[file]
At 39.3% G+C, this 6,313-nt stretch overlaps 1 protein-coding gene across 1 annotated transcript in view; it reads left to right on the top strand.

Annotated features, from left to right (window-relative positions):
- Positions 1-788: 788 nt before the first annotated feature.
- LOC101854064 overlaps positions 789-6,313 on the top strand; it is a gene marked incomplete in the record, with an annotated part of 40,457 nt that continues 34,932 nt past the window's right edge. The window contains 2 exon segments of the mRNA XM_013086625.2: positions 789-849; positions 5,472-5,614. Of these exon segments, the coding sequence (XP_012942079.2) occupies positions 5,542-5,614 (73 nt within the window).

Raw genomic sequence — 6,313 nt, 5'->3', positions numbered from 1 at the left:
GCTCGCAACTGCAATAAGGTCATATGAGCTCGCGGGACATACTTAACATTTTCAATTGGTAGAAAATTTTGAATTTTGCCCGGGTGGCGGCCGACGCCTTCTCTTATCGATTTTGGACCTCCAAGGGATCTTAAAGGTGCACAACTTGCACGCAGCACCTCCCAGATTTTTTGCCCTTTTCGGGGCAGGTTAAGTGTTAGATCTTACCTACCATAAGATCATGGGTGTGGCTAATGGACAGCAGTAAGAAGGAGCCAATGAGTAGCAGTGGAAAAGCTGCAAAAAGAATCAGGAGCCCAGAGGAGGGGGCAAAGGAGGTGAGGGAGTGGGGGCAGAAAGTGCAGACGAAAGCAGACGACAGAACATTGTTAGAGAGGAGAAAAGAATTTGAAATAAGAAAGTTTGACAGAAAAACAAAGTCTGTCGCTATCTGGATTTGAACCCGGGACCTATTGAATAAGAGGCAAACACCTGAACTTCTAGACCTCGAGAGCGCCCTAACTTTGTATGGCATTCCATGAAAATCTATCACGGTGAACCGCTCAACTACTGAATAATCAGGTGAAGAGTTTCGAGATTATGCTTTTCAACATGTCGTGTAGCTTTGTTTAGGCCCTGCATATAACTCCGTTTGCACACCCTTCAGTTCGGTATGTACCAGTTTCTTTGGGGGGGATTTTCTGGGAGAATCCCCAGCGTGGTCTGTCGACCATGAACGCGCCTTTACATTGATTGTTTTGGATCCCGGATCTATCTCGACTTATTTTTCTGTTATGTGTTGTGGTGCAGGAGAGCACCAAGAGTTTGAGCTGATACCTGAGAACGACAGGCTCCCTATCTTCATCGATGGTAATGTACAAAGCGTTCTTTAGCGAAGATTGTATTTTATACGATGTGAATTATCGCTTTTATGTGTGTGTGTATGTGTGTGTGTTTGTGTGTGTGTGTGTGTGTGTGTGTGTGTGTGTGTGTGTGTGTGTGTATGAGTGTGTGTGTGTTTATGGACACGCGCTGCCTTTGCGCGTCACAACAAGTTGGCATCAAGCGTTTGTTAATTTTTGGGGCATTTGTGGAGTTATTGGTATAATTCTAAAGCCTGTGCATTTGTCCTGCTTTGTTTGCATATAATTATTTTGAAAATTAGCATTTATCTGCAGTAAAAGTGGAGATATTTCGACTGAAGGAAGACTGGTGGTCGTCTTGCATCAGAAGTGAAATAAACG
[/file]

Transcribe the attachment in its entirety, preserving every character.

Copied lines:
At 39.3% G+C, this 6,313-nt stretch overlaps 1 protein-coding gene across 1 annotated transcript in view; it reads left to right on the top strand.

Annotated features, from left to right (window-relative positions):
- Positions 1-788: 788 nt before the first annotated feature.
- LOC101854064 overlaps positions 789-6,313 on the top strand; it is a gene marked incomplete in the record, with an annotated part of 40,457 nt that continues 34,932 nt past the window's right edge. The window contains 2 exon segments of the mRNA XM_013086625.2: positions 789-849; positions 5,472-5,614. Of these exon segments, the coding sequence (XP_012942079.2) occupies positions 5,542-5,614 (73 nt within the window).

Raw genomic sequence — 6,313 nt, 5'->3', positions numbered from 1 at the left:
GCTCGCAACTGCAATAAGGTCATATGAGCTCGCGGGACATACTTAACATTTTCAATTGGTAGAAAATTTTGAATTTTGCCCGGGTGGCGGCCGACGCCTTCTCTTATCGATTTTGGACCTCCAAGGGATCTTAAAGGTGCACAACTTGCACGCAGCACCTCCCAGATTTTTTGCCCTTTTCGGGGCAGGTTAAGTGTTAGATCTTACCTACCATAAGATCATGGGTGTGGCTAATGGACAGCAGTAAGAAGGAGCCAATGAGTAGCAGTGGAAAAGCTGCAAAAAGAATCAGGAGCCCAGAGGAGGGGGCAAAGGAGGTGAGGGAGTGGGGGCAGAAAGTGCAGACGAAAGCAGACGACAGAACATTGTTAGAGAGGAGAAAAGAATTTGAAATAAGAAAGTTTGACAGAAAAACAAAGTCTGTCGCTATCTGGATTTGAACCCGGGACCTATTGAATAAGAGGCAAACACCTGAACTTCTAGACCTCGAGAGCGCCCTAACTTTGTATGGCATTCCATGAAAATCTATCACGGTGAACCGCTCAACTACTGAATAATCAGGTGAAGAGTTTCGAGATTATGCTTTTCAACATGTCGTGTAGCTTTGTTTAGGCCCTGCATATAACTCCGTTTGCACACCCTTCAGTTCGGTATGTACCAGTTTCTTTGGGGGGGATTTTCTGGGAGAATCCCCAGCGTGGTCTGTCGACCATGAACGCGCCTTTACATTGATTGTTTTGGATCCCGGATCTATCTCGACTTATTTTTCTGTTATGTGTTGTGGTGCAGGAGAGCACCAAGAGTTTGAGCTGATACCTGAGAACGACAGGCTCCCTATCTTCATCGATGGTAATGTACAAAGCGTTCTTTAGCGAAGATTGTATTTTATACGATGTGAATTATCGCTTTTATGTGTGTGTGTATGTGTGTGTGTTTGTGTGTGTGTGTGTGTGTGTGTGTGTGTGTGTGTGTGTGTGTGTGTATGAGTGTGTGTGTGTTTATGGACACGCGCTGCCTTTGCGCGTCACAACAAGTTGGCATCAAGCGTTTGTTAATTTTTGGGGCATTTGTGGAGTTATTGGTATAATTCTAAAGCCTGTGCATTTGTCCTGCTTTGTTTGCATATAATTATTTTGAAAATTAGCATTTATCTGCAGTAAAAGTGGAGATATTTCGACTGAAGGAAGACTGGTGGTCGTCTTGCATCAGAAGTGAAATAAACG